During the holidays many of us gave and received the gift of photography. Digital cameras, family portraits, and photo greeting cards, are all part the holiday tradition. The accessibility of digital cameras has helped to strengthen the importance of photography during family gatherings, but the prevalence of digital cameras has helped make photography a year round event. Before there were digital cameras there was an aunt, uncle, mother, or father who took all of the families photos. Now that digital cameras are inexpensive, easy to use, and included in most popular electronic devices people are taking more pictures no matter the time of year.
With devices like the iPhone and iPod Touch it is easy to see why Apple is such a popular consumer electronics company, but it is often overlooked that Apple is a giant in photography. Every mobile device Apple makes contains a camera. From the iPhone, iPod Touch, and iPad, to the entire MacBook lineup Apple’s most popular products include a lens for capturing the world. At this time the iPhone is the most popular camera on Flickr, and it may be the most popular camera in the world. But Apple wasn’t always a huge success in photography. Starting back in 1994 Apple released the first line of digital cameras aimed at consumers, and failed miserably at gaining brand recognition or marketshare. Just like the Newton MessagePads, released at the same time, Apple’s QuickTake line of digital cameras were a series of products developed before their time.
The QuickTake 100 was Apple’s first foray into photography, and the first digital cameras consumers could take home and connect to their desktop computers. Released in January 1994 the QuickTake 100 was designed by Kodak in the United States and built by Chinon Industries in Japan. Its unique shape resembles the pair of futuristic binoculars Luke Skywalker used to gaze across the sands of Tatooine in the first Star Wars movie. Weighing one pound, the QuickTake 100 originally sold for $749.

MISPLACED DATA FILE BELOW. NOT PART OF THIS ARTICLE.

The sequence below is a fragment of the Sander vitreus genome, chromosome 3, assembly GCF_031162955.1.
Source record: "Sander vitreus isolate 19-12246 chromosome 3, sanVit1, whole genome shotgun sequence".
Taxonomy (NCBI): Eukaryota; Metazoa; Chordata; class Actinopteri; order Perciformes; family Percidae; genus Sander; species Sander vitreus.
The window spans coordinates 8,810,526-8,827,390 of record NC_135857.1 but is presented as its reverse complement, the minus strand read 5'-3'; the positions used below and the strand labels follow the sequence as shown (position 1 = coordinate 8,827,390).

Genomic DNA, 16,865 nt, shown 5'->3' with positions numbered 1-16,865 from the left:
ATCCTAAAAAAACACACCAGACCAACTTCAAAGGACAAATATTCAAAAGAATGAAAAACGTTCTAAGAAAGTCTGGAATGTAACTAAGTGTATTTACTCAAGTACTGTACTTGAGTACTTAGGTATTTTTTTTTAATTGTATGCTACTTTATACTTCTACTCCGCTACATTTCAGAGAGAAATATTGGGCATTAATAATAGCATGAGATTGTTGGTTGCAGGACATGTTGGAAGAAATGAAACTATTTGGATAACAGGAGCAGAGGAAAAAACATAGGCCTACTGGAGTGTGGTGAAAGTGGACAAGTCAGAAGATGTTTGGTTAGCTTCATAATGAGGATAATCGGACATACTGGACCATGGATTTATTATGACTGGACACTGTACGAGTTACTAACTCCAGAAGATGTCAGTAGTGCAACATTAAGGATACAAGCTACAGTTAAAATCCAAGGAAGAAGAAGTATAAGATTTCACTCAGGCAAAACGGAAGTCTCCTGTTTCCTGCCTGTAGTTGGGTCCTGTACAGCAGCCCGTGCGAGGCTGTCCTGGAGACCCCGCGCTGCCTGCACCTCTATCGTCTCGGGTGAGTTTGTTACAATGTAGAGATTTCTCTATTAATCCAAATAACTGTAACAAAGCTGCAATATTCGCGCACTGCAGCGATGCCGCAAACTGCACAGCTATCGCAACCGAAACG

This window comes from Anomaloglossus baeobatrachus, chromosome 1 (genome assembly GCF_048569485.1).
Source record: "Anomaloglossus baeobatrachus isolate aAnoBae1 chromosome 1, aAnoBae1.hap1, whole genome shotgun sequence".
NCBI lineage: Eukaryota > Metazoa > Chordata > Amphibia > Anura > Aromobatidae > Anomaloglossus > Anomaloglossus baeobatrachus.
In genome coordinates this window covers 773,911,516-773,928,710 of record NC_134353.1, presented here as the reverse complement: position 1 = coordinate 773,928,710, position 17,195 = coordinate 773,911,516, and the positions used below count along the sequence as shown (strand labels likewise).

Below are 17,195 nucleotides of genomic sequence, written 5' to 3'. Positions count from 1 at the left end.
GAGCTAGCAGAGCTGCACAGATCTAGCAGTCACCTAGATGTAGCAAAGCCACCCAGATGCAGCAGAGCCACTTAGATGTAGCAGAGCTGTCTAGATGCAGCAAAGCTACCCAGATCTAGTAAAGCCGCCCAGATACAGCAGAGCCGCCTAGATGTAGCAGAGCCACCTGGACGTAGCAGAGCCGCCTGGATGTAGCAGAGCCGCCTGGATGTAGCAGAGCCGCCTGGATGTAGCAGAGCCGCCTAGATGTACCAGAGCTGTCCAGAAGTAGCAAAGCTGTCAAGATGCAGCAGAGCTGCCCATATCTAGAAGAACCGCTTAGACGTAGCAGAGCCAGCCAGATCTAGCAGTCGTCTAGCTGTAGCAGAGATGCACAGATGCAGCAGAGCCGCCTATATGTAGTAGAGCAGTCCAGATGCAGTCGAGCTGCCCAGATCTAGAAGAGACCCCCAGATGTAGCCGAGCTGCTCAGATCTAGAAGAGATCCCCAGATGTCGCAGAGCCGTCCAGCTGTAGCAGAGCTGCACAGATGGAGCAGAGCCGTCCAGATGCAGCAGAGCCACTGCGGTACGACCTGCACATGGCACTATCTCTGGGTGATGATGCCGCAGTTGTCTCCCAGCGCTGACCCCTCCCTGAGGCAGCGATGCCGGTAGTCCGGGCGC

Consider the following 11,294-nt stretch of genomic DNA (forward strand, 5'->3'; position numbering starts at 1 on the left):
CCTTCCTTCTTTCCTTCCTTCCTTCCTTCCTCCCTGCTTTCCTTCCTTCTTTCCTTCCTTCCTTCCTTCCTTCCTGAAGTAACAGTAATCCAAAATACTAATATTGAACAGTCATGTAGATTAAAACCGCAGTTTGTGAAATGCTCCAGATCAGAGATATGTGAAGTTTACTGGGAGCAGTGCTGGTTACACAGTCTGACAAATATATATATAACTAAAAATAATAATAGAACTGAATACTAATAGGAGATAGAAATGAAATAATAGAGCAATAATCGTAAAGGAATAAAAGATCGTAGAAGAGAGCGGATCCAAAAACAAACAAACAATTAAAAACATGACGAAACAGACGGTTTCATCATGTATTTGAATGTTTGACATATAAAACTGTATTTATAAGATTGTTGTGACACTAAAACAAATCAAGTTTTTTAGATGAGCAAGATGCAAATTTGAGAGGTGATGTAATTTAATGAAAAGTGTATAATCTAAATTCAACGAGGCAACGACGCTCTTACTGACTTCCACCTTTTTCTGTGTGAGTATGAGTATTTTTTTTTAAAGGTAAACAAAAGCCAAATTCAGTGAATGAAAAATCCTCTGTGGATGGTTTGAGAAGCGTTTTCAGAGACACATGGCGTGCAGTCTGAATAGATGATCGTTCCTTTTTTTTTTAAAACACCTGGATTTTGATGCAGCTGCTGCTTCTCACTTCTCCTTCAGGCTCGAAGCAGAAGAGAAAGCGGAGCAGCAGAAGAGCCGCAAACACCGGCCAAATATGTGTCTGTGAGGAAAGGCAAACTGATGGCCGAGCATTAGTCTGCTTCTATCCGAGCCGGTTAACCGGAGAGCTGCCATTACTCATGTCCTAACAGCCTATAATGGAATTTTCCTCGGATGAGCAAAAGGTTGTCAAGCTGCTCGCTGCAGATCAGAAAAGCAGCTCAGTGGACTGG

Marketed as easy to use, the QuickTake 100 had a built-in flash, but no focus or zoom controls. Shutter speed was limited from 1/30th to 1/175th of a second, and the camera’s available apertures fell into the f2.8 to f16 range. All settings except for the flash, timer, and resolution were chosen automatically. It was powered by three rechargeable AA batteries that could last for 120 shots, and included a Macintosh style serial cable for connectivity. The viewfinder was optical, and the built-in LCD screen was for status information only. Captured images had to be viewed on a Mac using the included QuickTake software. The QuickTime 100 was capable of storing up to eight photos at 640x480 resolution, 32 photos at 320x240 resolution, or a mixture of both sizes on its 1MB Flash EPROM. The QuickTime 100 had no upgradable memory. All photos were stored with 24 bits of color in a proprietary QuickTake PICT format that can not be read in Mac OS X. Every photo taken with the QuickTIme 100 had to later be converted into a JPEG, TIFF, or BMP before they could be shared. The QuickTake 100 produced photos with quality similar to today’s most primitive camera phones.
In 1995 Apple released the QuickTake 150, an improved version of the QuickTake 100 that featured a macro photography add-on lens, PC compatibility, and support for TIFF, BMP, PCX, and JPEG using the included PhotoFlash software. PhotoFlash was an early ancestor to today’s iPhoto. It allowed for the easy organization, enhancement, and publishing of photos from a single application. With PhotoFlash images could be captured on a QuickTake camera and sent directly to a computer using the built-in serial connection. By controlling the camera from the attached computer many businesses used QuickTake cameras to take employee photos for IDs or security badges. The QuickTake 150 sold for $700 replacing the QuickTime 100.